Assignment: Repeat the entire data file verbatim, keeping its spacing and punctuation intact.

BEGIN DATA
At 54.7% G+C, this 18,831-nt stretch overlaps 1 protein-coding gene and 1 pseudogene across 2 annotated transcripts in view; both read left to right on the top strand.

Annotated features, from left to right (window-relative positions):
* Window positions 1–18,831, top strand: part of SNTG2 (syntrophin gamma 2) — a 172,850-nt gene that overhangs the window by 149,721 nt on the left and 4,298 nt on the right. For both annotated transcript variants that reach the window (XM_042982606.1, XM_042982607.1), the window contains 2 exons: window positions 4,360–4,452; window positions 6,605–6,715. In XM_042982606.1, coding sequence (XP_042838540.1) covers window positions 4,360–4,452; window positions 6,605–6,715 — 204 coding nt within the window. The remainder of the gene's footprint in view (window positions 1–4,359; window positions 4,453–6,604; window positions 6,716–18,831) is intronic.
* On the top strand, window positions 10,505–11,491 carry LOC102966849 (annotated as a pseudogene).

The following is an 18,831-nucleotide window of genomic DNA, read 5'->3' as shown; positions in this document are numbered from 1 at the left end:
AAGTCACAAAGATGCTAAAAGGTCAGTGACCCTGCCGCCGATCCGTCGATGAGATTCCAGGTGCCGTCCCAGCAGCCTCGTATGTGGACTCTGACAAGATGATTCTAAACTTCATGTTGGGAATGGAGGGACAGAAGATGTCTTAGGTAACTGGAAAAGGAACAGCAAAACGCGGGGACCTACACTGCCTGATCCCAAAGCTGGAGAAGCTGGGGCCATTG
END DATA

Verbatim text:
At 54.7% G+C, this 18,831-nt stretch overlaps 1 protein-coding gene and 1 pseudogene across 2 annotated transcripts in view; both read left to right on the top strand.

Annotated features, from left to right (window-relative positions):
* Window positions 1–18,831, top strand: part of SNTG2 (syntrophin gamma 2) — a 172,850-nt gene that overhangs the window by 149,721 nt on the left and 4,298 nt on the right. For both annotated transcript variants that reach the window (XM_042982606.1, XM_042982607.1), the window contains 2 exons: window positions 4,360–4,452; window positions 6,605–6,715. In XM_042982606.1, coding sequence (XP_042838540.1) covers window positions 4,360–4,452; window positions 6,605–6,715 — 204 coding nt within the window. The remainder of the gene's footprint in view (window positions 1–4,359; window positions 4,453–6,604; window positions 6,716–18,831) is intronic.
* On the top strand, window positions 10,505–11,491 carry LOC102966849 (annotated as a pseudogene).

The following is an 18,831-nucleotide window of genomic DNA, read 5'->3' as shown; positions in this document are numbered from 1 at the left end:
AAGTCACAAAGATGCTAAAAGGTCAGTGACCCTGCCGCCGATCCGTCGATGAGATTCCAGGTGCCGTCCCAGCAGCCTCGTATGTGGACTCTGACAAGATGATTCTAAACTTCATGTTGGGAATGGAGGGACAGAAGATGTCTTAGGTAACTGGAAAAGGAACAGCAAAACGCGGGGACCTACACTGCCTGATCCCAAAGCTGGAGAAGCTGGGGCCATTG